Get Fitter, Faster: Fitness, Food & Health Hacks

Hey, I'm Julien. I share a weekly newsletter designed to make you fitter. It's short, smart and actionable17k read it, I'd love you to join too. It's free.

I want to get fitter

Ankle Mobility: Why it’s important and how to improve it

 Written by 

Damect Dominguez

 Last updated on 

When we think of mobility in CrossFit, we usually focus on our shoulders, traps, IT band, quadriceps—pretty much the entire posterior chain (which includes the glutes, hamstrings, posterior deltoids, and more). But what about the ankles? You might scoff at the notion of spending time to work on the flexibility of the joint, but what if I told you that doing so would significantly help your squat, improve your strength and reduce the risk of injury? Now I’ve got your attention.

To learn why ankle mobility is so important in a squat (or any closed chain movement where the foot is in contact with the ground), we must learn more about dorsiflexion and how it relates to the ankle.

ankle mobility
  • Save

Dorsiflexion and the ankle

The ankle is a hinge joint and is only able to move (on its own) through one plane of motion—the sagittal plane. There are two movements within this plane, plantarflexion and dorsiflexion. Plantarflexion is the movement or pointing of the toes downwards (like a ballerina going on to her tiptoes). Dorsiflexion, as you might imagine, is it’s opposite. This is when you lift the ball of the foot with the heel in contact with the ground as if you were pulling your foot upwards towards your knee. Now the reason why dorsiflexion is considered to be the most important of the degrees of freedom of the ankle is because it allows for the tibia (the shin) to move forward, relative to the position of the foot. This is crucial for correct body positioning and the efficient production and application of force.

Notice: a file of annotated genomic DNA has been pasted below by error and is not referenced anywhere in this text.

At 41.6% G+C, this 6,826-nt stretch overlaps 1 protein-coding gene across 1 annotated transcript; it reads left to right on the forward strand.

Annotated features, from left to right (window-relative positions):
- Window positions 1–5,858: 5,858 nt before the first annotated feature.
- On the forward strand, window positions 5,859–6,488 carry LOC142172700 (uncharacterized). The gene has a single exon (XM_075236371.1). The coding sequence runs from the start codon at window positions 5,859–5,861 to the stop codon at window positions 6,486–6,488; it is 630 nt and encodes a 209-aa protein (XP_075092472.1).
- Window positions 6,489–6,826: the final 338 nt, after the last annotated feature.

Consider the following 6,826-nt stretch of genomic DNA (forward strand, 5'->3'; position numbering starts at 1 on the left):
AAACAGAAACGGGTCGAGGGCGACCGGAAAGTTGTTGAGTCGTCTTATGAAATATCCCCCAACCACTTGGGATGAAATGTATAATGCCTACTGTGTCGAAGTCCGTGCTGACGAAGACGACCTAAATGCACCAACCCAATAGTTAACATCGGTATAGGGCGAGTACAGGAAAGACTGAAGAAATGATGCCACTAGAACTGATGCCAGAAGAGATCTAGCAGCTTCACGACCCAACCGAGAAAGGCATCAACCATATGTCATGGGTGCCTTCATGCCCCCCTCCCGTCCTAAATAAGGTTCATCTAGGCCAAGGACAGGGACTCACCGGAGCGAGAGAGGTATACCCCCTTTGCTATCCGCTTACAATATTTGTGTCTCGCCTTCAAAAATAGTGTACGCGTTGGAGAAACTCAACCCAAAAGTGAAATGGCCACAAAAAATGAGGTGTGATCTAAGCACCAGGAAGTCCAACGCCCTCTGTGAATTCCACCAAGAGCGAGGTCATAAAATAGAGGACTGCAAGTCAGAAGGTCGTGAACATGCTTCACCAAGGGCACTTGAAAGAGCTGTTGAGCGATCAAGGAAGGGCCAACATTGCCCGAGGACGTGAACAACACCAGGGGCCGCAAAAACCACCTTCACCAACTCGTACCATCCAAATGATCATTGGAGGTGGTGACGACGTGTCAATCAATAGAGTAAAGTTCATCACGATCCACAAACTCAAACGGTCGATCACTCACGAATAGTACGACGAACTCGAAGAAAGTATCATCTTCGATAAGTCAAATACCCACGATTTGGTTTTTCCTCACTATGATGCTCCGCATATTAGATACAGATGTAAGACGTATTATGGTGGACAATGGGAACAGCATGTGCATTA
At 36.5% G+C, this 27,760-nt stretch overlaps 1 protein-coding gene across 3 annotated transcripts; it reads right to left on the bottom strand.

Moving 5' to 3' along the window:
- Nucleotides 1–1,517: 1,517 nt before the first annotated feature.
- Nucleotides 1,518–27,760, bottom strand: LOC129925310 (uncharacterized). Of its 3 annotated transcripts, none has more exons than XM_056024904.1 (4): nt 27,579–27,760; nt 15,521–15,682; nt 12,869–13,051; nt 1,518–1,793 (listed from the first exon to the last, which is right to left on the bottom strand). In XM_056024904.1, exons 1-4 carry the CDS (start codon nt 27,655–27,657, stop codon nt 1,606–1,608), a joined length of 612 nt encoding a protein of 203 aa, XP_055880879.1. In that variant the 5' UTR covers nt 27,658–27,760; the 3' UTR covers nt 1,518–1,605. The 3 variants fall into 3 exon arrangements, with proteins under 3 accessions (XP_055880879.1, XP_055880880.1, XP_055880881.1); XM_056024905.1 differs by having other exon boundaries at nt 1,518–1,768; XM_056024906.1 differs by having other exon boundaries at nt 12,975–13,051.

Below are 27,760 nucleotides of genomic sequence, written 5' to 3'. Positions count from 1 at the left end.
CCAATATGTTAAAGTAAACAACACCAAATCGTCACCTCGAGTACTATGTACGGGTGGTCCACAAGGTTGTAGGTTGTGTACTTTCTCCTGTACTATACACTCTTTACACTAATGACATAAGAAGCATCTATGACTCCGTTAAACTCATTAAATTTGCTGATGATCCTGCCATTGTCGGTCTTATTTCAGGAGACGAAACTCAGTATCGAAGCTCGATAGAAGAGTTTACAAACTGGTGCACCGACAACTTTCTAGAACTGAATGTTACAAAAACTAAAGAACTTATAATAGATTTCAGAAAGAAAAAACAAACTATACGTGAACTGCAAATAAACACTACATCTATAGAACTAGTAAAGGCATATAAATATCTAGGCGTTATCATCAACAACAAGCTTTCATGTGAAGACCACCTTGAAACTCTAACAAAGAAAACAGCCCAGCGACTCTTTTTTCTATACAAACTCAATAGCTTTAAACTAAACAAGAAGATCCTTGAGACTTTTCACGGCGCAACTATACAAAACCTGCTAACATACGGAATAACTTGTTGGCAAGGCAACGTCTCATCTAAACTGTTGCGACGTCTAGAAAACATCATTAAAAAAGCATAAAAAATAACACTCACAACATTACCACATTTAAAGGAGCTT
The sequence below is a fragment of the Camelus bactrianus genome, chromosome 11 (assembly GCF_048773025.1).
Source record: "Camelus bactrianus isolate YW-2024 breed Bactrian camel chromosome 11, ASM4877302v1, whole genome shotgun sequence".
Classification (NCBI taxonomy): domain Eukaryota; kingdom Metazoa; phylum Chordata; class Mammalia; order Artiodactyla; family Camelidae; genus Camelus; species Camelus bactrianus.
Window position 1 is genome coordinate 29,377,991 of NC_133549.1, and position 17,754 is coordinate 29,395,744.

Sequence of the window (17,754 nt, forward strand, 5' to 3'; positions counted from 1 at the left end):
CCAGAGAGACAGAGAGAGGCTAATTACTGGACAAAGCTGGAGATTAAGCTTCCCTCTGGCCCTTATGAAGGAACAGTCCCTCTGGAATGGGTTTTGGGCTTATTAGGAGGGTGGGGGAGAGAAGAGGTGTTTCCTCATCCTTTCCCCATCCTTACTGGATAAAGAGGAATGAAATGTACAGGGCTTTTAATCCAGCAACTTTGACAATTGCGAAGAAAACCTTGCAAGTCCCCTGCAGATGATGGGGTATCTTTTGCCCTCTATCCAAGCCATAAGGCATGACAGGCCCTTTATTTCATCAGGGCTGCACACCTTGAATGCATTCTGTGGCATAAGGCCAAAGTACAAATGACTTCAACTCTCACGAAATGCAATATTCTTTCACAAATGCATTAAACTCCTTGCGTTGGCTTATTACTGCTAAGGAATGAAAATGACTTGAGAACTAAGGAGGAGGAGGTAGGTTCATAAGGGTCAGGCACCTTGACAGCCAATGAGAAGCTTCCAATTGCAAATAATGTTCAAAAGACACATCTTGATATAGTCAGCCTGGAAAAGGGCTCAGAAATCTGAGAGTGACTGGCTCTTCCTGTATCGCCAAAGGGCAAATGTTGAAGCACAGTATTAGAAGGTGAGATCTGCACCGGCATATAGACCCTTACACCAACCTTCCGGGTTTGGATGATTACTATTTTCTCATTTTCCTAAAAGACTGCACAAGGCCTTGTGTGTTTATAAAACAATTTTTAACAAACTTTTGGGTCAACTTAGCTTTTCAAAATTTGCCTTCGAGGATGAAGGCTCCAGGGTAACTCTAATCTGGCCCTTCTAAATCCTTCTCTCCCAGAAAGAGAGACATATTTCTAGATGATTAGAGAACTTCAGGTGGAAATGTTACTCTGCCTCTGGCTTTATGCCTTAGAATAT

What causes poor dorsiflexion?

Poor dorsiflexion can be attributed to a number of factors. These include:

  • Flexibility issues with the Gastroc/Soleus complex (muscles of the calf).
  • Ankle joint restriction. This can be due to a tight joint capsule and/or scar tissue and adhesions in the joint from prior injuries or surgeries.
  • Anterior pelvic tilt posture. Bad posture (how often do you slouch when you’re sitting at your desk?) brings the body’s center of mass forward, which causes the ankle to plantarflex in an attempt to balance it out.
  • Other injuries in the lower body. If an athlete is experiencing knee, hip or back pain as well as any other muscle soreness in the lower body, they will instinctively limp or modify their movement to avoid discomfort. Doing so will cause the ankle joint to tighten and limit its range of motion.
  • Frequently wearing shoes with elevated heels. Most shoes have a heel that is slightly higher than the front of the shoe, so wearing them excessively will result in a progressive loss of flexibility. Now, I know what you’re going to say: “What about OLY shoes?” There is a varying debate on the usefulness of OLY’s—Matt Chan has actually attributed a knee injury he sustained to lifting in this shoe. On the other hand, Greg Everett points out that OLY shoes are around for a reason—to increase an ankle’s range of motion and allow them to dorsiflex. Obviously an OLY shoe doesn’t have as high a heel as, well, heels.

How to test your ankle mobility

So how do you know if you have poor ankle mobility? There are a couple of ways to find out:

  1. Perform a basic air squat a few times and have someone watch you. A telltale sign of poor mobility is if your heels routinely come off the ground.
  2. Stand straight with your feet together. Can you lift the ball of your foot off the ground without moving your body?